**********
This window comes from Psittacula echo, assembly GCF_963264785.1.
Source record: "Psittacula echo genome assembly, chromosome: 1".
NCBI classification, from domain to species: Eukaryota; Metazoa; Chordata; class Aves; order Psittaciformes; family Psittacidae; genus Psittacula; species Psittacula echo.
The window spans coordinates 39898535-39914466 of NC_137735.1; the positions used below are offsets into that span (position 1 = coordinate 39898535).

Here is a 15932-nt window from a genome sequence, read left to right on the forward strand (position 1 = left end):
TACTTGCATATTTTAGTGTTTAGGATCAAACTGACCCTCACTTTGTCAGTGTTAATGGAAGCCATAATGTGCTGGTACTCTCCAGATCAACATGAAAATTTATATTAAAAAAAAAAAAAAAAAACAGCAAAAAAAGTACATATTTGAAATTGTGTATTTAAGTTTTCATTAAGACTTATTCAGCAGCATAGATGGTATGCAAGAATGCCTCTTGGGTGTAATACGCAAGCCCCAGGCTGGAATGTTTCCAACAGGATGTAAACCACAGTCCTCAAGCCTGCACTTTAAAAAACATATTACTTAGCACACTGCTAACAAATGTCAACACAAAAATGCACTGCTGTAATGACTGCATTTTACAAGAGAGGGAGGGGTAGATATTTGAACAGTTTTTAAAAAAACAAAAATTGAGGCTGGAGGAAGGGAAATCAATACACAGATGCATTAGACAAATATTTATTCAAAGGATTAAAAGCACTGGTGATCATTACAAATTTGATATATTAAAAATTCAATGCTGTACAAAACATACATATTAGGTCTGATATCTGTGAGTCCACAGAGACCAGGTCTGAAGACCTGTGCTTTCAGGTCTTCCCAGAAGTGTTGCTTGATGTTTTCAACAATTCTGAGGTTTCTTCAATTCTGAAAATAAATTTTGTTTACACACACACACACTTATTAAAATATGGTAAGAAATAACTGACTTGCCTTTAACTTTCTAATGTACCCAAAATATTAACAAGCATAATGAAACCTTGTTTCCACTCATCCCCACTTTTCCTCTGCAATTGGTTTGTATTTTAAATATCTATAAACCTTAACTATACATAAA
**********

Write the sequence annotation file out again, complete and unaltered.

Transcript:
This window comes from Psittacula echo, assembly GCF_963264785.1.
Source record: "Psittacula echo genome assembly, chromosome: 1".
NCBI classification, from domain to species: Eukaryota; Metazoa; Chordata; class Aves; order Psittaciformes; family Psittacidae; genus Psittacula; species Psittacula echo.
The window spans coordinates 39898535-39914466 of NC_137735.1; the positions used below are offsets into that span (position 1 = coordinate 39898535).

Here is a 15932-nt window from a genome sequence, read left to right on the forward strand (position 1 = left end):
TACTTGCATATTTTAGTGTTTAGGATCAAACTGACCCTCACTTTGTCAGTGTTAATGGAAGCCATAATGTGCTGGTACTCTCCAGATCAACATGAAAATTTATATTAAAAAAAAAAAAAAAAAACAGCAAAAAAAGTACATATTTGAAATTGTGTATTTAAGTTTTCATTAAGACTTATTCAGCAGCATAGATGGTATGCAAGAATGCCTCTTGGGTGTAATACGCAAGCCCCAGGCTGGAATGTTTCCAACAGGATGTAAACCACAGTCCTCAAGCCTGCACTTTAAAAAACATATTACTTAGCACACTGCTAACAAATGTCAACACAAAAATGCACTGCTGTAATGACTGCATTTTACAAGAGAGGGAGGGGTAGATATTTGAACAGTTTTTAAAAAAACAAAAATTGAGGCTGGAGGAAGGGAAATCAATACACAGATGCATTAGACAAATATTTATTCAAAGGATTAAAAGCACTGGTGATCATTACAAATTTGATATATTAAAAATTCAATGCTGTACAAAACATACATATTAGGTCTGATATCTGTGAGTCCACAGAGACCAGGTCTGAAGACCTGTGCTTTCAGGTCTTCCCAGAAGTGTTGCTTGATGTTTTCAACAATTCTGAGGTTTCTTCAATTCTGAAAATAAATTTTGTTTACACACACACACACTTATTAAAATATGGTAAGAAATAACTGACTTGCCTTTAACTTTCTAATGTACCCAAAATATTAACAAGCATAATGAAACCTTGTTTCCACTCATCCCCACTTTTCCTCTGCAATTGGTTTGTATTTTAAATATCTATAAACCTTAACTATACATAAA